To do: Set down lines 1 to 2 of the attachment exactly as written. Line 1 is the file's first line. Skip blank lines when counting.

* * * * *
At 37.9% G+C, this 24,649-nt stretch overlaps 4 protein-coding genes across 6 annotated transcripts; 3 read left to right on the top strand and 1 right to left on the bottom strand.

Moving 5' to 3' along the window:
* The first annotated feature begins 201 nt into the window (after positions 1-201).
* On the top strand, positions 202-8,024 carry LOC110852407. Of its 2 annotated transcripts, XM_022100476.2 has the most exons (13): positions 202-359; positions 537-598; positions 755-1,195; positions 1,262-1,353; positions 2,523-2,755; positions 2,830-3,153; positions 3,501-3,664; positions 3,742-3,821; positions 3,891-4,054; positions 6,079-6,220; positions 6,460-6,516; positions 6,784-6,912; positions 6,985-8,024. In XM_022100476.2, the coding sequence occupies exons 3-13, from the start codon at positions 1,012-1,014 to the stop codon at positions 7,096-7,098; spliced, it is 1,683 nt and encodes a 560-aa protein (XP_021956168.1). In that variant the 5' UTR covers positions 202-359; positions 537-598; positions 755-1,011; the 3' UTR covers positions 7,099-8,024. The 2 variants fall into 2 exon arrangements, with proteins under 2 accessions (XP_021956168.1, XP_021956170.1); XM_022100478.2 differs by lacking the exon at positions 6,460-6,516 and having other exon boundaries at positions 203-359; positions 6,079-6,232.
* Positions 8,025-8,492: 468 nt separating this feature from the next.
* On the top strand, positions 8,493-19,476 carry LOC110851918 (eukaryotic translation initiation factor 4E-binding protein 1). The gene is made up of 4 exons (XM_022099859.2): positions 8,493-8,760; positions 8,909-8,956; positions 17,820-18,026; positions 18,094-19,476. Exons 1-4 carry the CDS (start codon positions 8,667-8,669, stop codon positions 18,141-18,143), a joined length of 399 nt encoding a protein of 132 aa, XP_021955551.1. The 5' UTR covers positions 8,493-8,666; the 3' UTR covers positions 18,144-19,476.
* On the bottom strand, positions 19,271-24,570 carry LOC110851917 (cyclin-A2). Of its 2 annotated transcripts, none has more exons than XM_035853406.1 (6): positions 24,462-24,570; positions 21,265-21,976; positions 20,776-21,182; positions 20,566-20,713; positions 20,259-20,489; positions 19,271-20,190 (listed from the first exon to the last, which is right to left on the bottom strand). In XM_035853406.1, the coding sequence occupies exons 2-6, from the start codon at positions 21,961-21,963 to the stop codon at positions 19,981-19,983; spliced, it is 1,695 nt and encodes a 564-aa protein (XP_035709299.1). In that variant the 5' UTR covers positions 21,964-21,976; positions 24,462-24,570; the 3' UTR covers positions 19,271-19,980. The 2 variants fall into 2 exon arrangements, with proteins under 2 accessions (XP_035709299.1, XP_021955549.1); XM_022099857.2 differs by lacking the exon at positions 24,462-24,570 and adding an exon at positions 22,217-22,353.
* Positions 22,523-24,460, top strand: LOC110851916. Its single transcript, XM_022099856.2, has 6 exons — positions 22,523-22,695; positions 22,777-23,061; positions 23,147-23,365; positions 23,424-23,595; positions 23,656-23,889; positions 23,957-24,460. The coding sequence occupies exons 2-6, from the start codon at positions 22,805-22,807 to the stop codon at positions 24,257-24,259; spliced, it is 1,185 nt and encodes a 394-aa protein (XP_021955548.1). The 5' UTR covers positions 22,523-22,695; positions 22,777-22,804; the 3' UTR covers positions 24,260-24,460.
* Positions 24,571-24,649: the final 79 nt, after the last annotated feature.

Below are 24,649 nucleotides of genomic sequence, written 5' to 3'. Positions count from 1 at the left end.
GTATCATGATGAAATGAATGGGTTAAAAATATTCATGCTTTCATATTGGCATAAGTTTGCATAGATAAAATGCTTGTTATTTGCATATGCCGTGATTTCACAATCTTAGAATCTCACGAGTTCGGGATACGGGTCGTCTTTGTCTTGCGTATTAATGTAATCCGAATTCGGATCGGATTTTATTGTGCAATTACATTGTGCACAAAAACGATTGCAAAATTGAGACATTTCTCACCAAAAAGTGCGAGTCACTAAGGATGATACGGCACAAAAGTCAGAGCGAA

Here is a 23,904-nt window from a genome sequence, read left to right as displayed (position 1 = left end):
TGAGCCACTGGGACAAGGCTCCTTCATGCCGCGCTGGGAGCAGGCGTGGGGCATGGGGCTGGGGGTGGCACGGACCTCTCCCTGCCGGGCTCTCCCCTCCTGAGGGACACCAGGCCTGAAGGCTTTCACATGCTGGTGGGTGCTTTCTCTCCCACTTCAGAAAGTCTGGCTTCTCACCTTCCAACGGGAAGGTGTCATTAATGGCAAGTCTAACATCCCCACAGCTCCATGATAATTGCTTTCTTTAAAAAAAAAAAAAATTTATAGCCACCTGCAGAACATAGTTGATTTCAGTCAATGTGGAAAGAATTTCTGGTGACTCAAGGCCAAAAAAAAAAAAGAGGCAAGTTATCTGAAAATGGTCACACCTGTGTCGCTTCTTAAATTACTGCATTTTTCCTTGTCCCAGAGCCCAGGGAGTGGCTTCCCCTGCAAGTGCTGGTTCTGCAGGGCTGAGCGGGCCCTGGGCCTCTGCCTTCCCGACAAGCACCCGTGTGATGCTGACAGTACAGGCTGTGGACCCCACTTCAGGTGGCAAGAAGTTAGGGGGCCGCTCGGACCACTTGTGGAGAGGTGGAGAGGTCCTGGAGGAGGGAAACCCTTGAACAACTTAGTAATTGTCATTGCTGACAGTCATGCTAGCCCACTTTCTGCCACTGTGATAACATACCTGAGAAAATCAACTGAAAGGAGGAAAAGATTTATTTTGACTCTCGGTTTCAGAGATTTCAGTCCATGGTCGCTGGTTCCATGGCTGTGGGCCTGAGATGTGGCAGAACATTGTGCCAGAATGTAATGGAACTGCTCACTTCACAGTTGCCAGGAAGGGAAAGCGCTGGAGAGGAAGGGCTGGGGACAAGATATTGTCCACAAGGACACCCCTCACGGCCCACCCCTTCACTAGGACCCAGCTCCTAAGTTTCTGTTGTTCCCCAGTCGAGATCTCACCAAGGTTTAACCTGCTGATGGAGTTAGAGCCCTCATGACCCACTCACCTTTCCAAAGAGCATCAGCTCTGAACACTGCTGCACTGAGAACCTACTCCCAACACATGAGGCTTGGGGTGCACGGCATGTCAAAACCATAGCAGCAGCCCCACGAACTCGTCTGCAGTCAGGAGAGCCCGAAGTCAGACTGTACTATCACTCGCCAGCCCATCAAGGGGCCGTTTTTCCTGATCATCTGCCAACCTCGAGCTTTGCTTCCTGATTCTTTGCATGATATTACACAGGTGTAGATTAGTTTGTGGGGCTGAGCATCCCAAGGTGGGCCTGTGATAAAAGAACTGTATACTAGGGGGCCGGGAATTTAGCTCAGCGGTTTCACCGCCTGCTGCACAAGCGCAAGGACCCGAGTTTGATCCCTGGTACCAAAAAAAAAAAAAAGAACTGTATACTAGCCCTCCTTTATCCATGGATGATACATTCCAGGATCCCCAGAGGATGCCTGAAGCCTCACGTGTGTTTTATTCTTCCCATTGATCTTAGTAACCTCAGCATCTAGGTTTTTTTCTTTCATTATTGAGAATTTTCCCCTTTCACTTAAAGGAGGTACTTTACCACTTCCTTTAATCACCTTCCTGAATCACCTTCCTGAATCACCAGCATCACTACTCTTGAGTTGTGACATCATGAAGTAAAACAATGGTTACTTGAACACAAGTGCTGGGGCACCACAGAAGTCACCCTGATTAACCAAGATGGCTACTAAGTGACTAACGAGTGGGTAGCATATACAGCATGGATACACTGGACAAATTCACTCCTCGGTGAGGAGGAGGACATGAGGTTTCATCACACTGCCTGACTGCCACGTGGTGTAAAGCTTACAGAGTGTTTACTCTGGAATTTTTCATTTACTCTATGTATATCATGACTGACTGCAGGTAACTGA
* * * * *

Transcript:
At 37.9% G+C, this 24,649-nt stretch overlaps 4 protein-coding genes across 6 annotated transcripts; 3 read left to right on the top strand and 1 right to left on the bottom strand.

Moving 5' to 3' along the window: